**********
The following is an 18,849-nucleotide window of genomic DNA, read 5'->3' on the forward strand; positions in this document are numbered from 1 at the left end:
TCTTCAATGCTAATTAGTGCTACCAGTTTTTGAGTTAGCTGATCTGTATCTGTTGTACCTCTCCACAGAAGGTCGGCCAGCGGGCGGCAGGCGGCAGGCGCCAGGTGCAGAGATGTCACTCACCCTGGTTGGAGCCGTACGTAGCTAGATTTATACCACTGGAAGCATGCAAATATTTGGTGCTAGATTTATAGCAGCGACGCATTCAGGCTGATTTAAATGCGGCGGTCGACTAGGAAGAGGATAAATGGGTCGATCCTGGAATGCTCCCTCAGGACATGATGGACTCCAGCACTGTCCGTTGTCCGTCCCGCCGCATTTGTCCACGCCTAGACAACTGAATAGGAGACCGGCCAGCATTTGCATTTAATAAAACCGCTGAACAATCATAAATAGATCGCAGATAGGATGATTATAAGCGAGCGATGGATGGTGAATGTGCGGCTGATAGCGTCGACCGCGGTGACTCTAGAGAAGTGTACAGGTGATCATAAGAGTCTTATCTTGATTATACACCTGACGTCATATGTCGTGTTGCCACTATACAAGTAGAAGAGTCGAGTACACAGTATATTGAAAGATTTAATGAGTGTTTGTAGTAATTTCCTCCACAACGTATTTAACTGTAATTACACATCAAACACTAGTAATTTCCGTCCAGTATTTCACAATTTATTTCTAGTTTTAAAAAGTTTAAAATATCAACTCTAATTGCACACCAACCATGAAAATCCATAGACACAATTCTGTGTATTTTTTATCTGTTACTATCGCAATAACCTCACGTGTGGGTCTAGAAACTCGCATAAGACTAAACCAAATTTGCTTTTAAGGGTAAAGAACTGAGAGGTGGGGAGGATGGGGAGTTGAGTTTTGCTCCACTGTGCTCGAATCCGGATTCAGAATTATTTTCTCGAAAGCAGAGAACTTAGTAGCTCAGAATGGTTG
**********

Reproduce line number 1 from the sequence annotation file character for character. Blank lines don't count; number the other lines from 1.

The following is an 18,849-nucleotide window of genomic DNA, read 5'->3' on the forward strand; positions in this document are numbered from 1 at the left end: